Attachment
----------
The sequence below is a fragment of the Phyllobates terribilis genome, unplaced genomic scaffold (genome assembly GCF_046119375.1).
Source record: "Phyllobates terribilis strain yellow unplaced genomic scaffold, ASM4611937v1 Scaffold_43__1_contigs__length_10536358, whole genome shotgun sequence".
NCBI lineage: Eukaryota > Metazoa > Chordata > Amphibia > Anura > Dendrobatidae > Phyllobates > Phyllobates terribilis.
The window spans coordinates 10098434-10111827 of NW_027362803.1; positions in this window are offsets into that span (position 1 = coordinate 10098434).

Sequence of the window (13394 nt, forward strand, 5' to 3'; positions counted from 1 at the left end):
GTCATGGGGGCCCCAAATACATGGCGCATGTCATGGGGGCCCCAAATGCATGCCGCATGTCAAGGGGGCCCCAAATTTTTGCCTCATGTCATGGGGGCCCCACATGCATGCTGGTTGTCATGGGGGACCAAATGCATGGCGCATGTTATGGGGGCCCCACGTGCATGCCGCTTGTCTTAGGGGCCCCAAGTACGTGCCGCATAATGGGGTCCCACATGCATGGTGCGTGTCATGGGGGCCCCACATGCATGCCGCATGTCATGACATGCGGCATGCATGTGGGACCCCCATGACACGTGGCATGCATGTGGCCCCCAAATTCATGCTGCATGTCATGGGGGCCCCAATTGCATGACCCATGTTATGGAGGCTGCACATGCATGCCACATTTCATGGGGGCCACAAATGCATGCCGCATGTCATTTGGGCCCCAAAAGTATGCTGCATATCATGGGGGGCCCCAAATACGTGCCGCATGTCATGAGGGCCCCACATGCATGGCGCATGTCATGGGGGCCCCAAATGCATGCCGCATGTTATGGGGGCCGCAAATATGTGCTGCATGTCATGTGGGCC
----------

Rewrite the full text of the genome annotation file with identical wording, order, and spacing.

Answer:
The sequence below is a fragment of the Phyllobates terribilis genome, unplaced genomic scaffold (genome assembly GCF_046119375.1).
Source record: "Phyllobates terribilis strain yellow unplaced genomic scaffold, ASM4611937v1 Scaffold_43__1_contigs__length_10536358, whole genome shotgun sequence".
NCBI lineage: Eukaryota > Metazoa > Chordata > Amphibia > Anura > Dendrobatidae > Phyllobates > Phyllobates terribilis.
The window spans coordinates 10098434-10111827 of NW_027362803.1; positions in this window are offsets into that span (position 1 = coordinate 10098434).

Sequence of the window (13394 nt, forward strand, 5' to 3'; positions counted from 1 at the left end):
GTCATGGGGGCCCCAAATACATGGCGCATGTCATGGGGGCCCCAAATGCATGCCGCATGTCAAGGGGGCCCCAAATTTTTGCCTCATGTCATGGGGGCCCCACATGCATGCTGGTTGTCATGGGGGACCAAATGCATGGCGCATGTTATGGGGGCCCCACGTGCATGCCGCTTGTCTTAGGGGCCCCAAGTACGTGCCGCATAATGGGGTCCCACATGCATGGTGCGTGTCATGGGGGCCCCACATGCATGCCGCATGTCATGACATGCGGCATGCATGTGGGACCCCCATGACACGTGGCATGCATGTGGCCCCCAAATTCATGCTGCATGTCATGGGGGCCCCAATTGCATGACCCATGTTATGGAGGCTGCACATGCATGCCACATTTCATGGGGGCCACAAATGCATGCCGCATGTCATTTGGGCCCCAAAAGTATGCTGCATATCATGGGGGGCCCCAAATACGTGCCGCATGTCATGAGGGCCCCACATGCATGGCGCATGTCATGGGGGCCCCAAATGCATGCCGCATGTTATGGGGGCCGCAAATATGTGCTGCATGTCATGTGGGCC